CS8, 10F, H04, due Thu Lecture 10.07—Miller/Ranum 2.6-2.7 (thru p. 62-80).—Total points: ?

Available online as http://www.cs.ucsb.edu/~pconrad/cs8/10F/homework/H04—printable PDF

Name: (4 pts)   Umail Address: (4 pts)   @umail.ucsb.edu
Lab Section (2 pts)—circle one:  9am   10am   11am   noon   unknown   crashing 
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This assignment is due in Lecture on Thursday, 10.07.
It may ONLY be submitted in Lecture, in NH1006 at 2pm on Thursday.
You must come IN PERSON to turn it in during your assigned Lecture section.

Late Policy: No email submission allowed—and don't "slip it under my door". If you need to make it up, you must do so during office hours, or make an appointment to see me, and you must request this appointment within 48 hours of when the assignment was originally due.

Personal Day/Sick Day policy: Everyone is permitted one "personal day/sick day" when you get to make up a missed homework assignment for free during office hours or via appointment. After that, you may not make up the homework assignment—you can only earn back the points through extra credit opportunities.

(For more details, see the syllabus and the homework policy)

Reading: For H03, you were supposed to have read Chapter 2, p. 45-61 (Sections 2.1-2.5). If you didn't read those yet, read them now. Then read the rest of Chapter 2, pages 62-80 (Sections 2.6 through 2.7) Then, answer the following questions. Be sure to check both sides.

  1. (3 pts) What is meant by a "Monte Carlo" approach to solving a problem?

  2. (3 pts) How can you approximate the value of pi by "throwing darts"? Explain this the way you would explain it to a friend or a roommate. You can assume that your friend understands what the circumference and area of a circle are, and how to compute the area of a square.

  3. (4 pts) One of the assumptions of the Monte Carlo simulation for computing pi is that the place the dart lands is truly random inside the square or circle—uniformly distributed over the space. (In the computer simulation, this is a reasonable assumption.)

    If you were to throw darts in real life in order to compute pi, what would be the problem with that assumption of true randomness—and how would it affect the accuracy of your computation? That is, would your estimate of pi be too high, or too low? Justify your answer.

Please turn over for more...

...continued from other side

  1. (10 pts) (problem 2.3 from page 81 in the textbook, with typo corrected)

    Write the definition of a function to compute the area of a circle with a radius of r.
    Use r as the parameter to the function. Use the value of π from the math module.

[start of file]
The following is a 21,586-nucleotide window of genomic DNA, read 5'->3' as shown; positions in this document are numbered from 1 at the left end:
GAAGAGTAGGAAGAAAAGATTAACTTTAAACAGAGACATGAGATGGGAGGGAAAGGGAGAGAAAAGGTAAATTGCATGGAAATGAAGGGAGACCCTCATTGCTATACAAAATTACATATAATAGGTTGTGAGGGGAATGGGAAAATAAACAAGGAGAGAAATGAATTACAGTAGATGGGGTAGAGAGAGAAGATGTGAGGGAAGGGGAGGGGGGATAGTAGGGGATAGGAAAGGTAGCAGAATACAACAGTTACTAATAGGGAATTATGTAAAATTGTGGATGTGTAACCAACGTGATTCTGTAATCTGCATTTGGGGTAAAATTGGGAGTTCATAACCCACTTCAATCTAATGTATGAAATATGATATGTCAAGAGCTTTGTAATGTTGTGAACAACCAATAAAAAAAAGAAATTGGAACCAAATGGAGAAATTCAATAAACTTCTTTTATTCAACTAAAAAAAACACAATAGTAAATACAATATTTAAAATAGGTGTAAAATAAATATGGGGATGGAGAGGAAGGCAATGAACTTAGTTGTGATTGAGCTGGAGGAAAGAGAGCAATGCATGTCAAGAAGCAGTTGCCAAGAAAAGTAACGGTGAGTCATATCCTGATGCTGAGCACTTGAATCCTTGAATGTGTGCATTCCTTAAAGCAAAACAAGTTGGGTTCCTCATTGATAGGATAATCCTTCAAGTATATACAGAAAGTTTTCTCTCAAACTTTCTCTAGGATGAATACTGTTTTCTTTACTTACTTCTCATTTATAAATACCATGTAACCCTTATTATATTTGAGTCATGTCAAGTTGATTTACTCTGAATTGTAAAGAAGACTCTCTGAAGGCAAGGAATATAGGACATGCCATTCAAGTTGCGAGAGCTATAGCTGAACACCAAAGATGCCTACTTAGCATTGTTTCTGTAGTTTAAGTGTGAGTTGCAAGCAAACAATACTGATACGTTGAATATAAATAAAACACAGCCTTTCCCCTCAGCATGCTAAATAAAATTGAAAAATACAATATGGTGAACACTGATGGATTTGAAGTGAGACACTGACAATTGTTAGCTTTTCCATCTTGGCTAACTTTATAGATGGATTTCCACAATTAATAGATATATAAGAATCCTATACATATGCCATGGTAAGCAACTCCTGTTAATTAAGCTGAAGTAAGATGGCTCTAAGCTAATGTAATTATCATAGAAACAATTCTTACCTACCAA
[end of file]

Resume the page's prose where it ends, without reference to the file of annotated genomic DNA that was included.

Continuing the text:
(Note that this corrects a typo in the version of the problem in the book, which suggested using n as the parameter. That, of course, makes no sense.)

  1. Section 2.6.1 and 2.6.2 discuss Boolean Expressions, Compound Boolean Expressions, and Logical Operators

    1. (2 pts) A Boolean expression can have one of two values—what are these values?

      (For full credit: use the correct case—uppercase vs. lowercase letters, in the right spots!)

    2. (2 pts) What is the relational operator that tests whether one quantity is equal to another quantity?

    3. (2 pts) What value will the expression 5 < 7 evaluate to? (Be careful about case!)

    4. (2 pts) What value will the expression (2 + 3) == 6 evaluate to?

    5. (2 pts) Suppose you have variables x and y.

      How would you write a boolean expression that is true when both x and y are greater than zero?

    6. (2 pts) Suppose you have variables a, b and c.

      How would you write a boolean expression that is true only when b2 - 4ac is not less than 0? (Be sure to note the difference between math notation and Python notation!)

  1. (3 pts) In formal logic, the negation of a boolean expression e (written not e in Python) is one where

    not e is always True when e is False
    not e is always False when e is True.

    Sometimes in informal language, we say "the opposite of e" instead of the "negation" of e.

    Consider this question:

    "What is the opposite of (or the negation of) x > 5"

    If you answer x < 5, you are wrong.

    The correct answer is x <= 5

    Why is x < 5 wrong, and x <= 5 correct?
    (Explain briefly)

  2. (5 pts) Section 2.6.3 describes selection statements—statements that make a choice between two different outcomes (or among several possible outcomes.)

    The selection statements described are the if/else and the if/elif/.../elif/else

    Write an if statement that checks whether a variable called balance is greater than or equal to zero, or less than zero, and prints an appropriate message.

    If it is greater than or equal to zero, the statement should print "ok".

    But if it is less than zero, print the word "overdrawn".

End of H04